Class certification complaint remains undecided in Hyundai/Kia fuel economy suit

By Angela Underwood | Feb 3, 2018

SAN FRANCISCO -- The Ninth Circuit Court of Appeal has ruled a trial court abused discretion in a class action certification for a foreign car manufacturer. 

Judge Sandra Ikuta and Judge Andrew Kleinfeld concurred, and Judge Jacqueline H. Nguyen dissented in the Class Action Fairness Act (CAFA) determination that a trial court abused its discretion in a suit between Hyundai and Kia v. and Fuel Economy for misstatements by the defendants regarding the fuel efficiency of their vehicles in a Jan. 23 opinion.  

According to objectors, the districts court consolidating the case into class action would impair the fair and adequate approval of the settlement and as well as attorney fees, specifically related to the Rule 23 predominance, which should have been based on changing state laws. Based on Mazza v. Am. Honda Motor Co. 2012, the panel held the district court did in fact commit an error.

“In rejecting objections that the proposed attorneys’ fees awards were excessive and not in proportion to the benefit conferred on class, the district court noted that the attorneys’ fees did not impact class recovery because they were awarded separately, and so the issue of collusion did not arise,” Ikuta wrote in the opinion. Further, the court stated that the fees were in most cases less than the amount requested by counsel.”

Before analyzing the case that the district court can still certify as a class on remand, Ikuta clarified attorney fees awards in the district court’s class action authority that was handed over based on the controversy exceeding $5 million and which was comprised of at least 100 plaintiffs who were not all from the same state.

Citing Wal-Mart Stores Inc. v. Dukes 2011, the judge noted class action is an omission to the common rule that a hearing is conducted on behalf of the individual named parties exclusively. She stated that Rule 23 predominance inquiry, based Amchem Prods., Inc. v. Windsor 1997, is far more challenging than Rule 23’s commonality prerequisite.

Referring back to Mazda, “the class action proponent must establish that the forum state’s substantive law may be constitutionally applied to the claims of a nationwide class,” Ikuta wrote, adding, “As with any other requirement of Rule 23, plaintiffs seeking class certification bear the burden of demonstrating through evidentiary proof that the laws of the affected states do not vary in material ways that preclude a finding that common legal issues predominate.”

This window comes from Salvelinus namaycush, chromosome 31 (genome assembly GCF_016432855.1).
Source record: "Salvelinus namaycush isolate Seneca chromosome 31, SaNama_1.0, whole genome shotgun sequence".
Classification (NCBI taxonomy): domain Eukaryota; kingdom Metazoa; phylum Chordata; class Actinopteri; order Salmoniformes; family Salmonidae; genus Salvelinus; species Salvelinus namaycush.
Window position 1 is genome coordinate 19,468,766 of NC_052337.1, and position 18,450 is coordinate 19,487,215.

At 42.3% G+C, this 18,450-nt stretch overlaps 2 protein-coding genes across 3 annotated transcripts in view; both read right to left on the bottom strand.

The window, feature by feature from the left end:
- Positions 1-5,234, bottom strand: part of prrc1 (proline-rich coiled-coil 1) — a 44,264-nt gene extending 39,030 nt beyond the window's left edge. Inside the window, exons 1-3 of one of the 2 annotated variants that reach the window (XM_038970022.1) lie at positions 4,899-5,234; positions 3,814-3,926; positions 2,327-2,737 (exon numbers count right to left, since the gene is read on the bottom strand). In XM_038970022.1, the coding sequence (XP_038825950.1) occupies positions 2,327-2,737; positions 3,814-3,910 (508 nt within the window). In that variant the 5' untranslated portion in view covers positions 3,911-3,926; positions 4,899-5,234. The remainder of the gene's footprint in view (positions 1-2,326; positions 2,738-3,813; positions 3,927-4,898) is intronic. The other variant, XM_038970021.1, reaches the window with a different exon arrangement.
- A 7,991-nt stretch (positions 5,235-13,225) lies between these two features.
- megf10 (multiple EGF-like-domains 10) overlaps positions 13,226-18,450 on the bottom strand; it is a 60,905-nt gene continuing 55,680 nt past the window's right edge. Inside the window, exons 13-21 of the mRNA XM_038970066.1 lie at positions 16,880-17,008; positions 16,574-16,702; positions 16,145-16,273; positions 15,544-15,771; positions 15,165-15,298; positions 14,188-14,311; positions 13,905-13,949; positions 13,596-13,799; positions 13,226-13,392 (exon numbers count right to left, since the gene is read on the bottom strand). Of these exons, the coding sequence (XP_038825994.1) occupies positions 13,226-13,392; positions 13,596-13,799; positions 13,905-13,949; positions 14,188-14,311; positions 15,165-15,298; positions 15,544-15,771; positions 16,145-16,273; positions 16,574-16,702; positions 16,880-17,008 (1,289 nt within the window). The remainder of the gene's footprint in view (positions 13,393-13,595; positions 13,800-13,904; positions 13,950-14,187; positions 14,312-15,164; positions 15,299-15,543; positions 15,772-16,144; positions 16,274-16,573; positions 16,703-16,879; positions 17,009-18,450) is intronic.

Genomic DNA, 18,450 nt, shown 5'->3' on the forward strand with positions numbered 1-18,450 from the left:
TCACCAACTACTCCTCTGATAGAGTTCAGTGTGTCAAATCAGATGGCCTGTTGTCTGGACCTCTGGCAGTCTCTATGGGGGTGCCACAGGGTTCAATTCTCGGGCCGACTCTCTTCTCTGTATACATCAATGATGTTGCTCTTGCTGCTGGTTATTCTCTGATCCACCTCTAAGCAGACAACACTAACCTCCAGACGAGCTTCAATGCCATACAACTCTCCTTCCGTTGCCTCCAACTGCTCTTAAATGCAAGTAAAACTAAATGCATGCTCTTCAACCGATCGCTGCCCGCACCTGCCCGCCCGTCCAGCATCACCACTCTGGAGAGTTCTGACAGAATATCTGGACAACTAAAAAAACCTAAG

She noted that although Mazza did not address the predominance question, “its vacatur of the district court’s class certification order established that plaintiffs had failed to show that common questions would predominate over individual issues,” according to the opinion.

Ikuta then turned to the Environmental Protection Agency (EPA) Clean Air Act and how the EPA concluded Hyundai and Kia lower their fuel efficiency estimates for the manufacturers specific models and offer the voluntary lifetime reimbursement program (LRP) to compensate affected vehicle owners and lessees for the extra fuel costs they had suffered or would incur due to overstated fuel efficiency approximations.

She said in the agreement class members participating in the LRP could choose to forego any of the settlement options and simply remain in the preexisting LRP while offering class members not registered a deadline to do so. Used car owners were involved in the class, but only allowed half the what new car owners would receive. In 2014, class certification was granted regardless of any address to state law variations.

“Because the district court erred in certifying a settlement class, we must vacate the class certification. This does not mean that the court is foreclosed from certifying a class (or subclasses) on remand,” Ikuta wrote in the opinion. “We make no ruling on this issue, and merely note that Mazza determined that no such class was possible in a closely analogous case.”

But before the case moved forward, Nguyen noted why in decertifying there was the chance no one would recover any damages.

“Settlement at least allows damages for some members of the class where damages might otherwisebe unobtainable for any member of the class,” Nguyen wrote in the opinion. “Because the district court committed no error.”

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